The Homeland Security Department months ago started collecting biometric information on every refugee who is referred for resettlement in the U.S., and it retains the data even if those people never set foot in the country.
Every year, the United Nations High Commissioner for Refugees sends profiles on tens of thousands of refugees to federal agencies, which uses that information to determine if the person can enter the country. Those profiles contain biographic information like name, birthday and country of origin, and as of late, they also include biometric data.
In January, the UNHCR entered an agreement with U.S. Citizenship and Immigration Services to share fingerprints, iris scans, face images and other biometric data on the refugees it refers for resettlement in the U.S. The agency said the agreement will help officials better identify and vet potential refugees. However, the program will also trap some of the world’s most vulnerable people in federal law enforcement’s web of biometric data-sharing agreements, which has come under sharp scrutiny in recent months.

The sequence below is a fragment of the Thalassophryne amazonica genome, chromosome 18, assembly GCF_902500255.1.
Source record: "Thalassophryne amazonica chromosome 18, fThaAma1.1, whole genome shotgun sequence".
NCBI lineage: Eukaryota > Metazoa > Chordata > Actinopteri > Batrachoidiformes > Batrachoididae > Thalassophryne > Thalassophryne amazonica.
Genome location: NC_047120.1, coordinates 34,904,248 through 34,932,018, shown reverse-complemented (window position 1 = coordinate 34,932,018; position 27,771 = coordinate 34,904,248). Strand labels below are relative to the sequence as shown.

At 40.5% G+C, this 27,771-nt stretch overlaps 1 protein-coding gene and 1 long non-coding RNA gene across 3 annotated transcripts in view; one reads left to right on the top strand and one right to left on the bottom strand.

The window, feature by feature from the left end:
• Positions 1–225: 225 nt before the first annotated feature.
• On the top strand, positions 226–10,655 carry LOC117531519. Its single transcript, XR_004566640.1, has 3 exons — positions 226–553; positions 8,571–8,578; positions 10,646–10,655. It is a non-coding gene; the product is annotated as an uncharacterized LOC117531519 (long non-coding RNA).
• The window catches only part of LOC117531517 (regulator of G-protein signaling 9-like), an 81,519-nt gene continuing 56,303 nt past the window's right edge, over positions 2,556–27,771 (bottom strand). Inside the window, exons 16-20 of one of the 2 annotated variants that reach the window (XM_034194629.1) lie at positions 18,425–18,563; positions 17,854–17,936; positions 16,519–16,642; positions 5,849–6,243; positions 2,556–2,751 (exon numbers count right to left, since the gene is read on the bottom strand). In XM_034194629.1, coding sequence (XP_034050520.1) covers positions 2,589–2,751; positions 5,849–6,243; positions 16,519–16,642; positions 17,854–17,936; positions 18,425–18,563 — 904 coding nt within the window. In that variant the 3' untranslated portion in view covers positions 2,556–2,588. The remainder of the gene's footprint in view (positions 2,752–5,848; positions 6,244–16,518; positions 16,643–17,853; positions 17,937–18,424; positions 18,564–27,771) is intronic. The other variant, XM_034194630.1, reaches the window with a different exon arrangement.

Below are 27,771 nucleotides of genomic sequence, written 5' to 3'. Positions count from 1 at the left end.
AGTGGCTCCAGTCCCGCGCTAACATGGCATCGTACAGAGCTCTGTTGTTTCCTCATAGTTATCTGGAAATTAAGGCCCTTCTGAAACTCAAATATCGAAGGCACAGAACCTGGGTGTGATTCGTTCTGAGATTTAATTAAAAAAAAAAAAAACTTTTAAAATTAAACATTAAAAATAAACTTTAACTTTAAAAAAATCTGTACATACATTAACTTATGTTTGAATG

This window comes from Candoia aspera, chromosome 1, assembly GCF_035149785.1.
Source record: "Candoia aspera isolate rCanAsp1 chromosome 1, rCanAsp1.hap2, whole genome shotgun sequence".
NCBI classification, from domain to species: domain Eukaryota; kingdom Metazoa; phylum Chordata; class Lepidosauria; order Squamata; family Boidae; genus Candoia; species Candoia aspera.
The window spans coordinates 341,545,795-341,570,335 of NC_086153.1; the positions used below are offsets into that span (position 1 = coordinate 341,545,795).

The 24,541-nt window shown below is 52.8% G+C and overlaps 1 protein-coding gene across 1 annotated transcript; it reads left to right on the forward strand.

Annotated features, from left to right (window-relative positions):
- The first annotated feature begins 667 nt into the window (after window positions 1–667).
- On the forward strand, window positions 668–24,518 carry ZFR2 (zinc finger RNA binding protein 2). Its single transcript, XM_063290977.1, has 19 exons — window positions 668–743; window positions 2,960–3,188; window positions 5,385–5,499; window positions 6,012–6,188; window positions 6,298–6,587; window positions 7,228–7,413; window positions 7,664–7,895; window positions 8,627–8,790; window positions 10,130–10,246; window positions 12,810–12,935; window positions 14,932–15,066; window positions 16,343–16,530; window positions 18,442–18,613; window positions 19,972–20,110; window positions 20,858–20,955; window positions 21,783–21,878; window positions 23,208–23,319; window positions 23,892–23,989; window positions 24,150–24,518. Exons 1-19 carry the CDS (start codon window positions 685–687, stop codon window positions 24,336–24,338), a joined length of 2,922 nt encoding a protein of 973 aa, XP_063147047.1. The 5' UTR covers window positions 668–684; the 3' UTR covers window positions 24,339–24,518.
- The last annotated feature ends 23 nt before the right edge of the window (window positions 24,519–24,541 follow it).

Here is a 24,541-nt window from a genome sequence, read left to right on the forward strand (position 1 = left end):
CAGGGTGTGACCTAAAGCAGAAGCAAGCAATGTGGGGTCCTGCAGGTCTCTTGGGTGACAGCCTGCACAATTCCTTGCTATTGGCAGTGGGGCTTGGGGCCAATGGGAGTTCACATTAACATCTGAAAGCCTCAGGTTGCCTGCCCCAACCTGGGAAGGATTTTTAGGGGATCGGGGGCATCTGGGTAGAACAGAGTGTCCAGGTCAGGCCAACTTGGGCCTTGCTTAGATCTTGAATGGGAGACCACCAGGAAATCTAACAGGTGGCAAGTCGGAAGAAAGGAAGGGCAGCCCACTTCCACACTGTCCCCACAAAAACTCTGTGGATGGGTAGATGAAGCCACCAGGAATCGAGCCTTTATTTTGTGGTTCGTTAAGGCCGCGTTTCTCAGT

“Biometric verification guards against substitution of individuals or identity fraud in the resettlement process,” USCIS officials said in a privacy impact assessment for the program. “Many refugees live for long periods in asylum countries, and the use of biometrics ensures that there is [an] unbroken continuity of identity over time and between different locations.”
According to the PIA, USCIS will use biometric data to identify individuals during security screenings, interviews and other steps in the refugee admissions process. Officials said the information will be stored in Homeland Security’s Automated Biometric Identification System, or IDE ..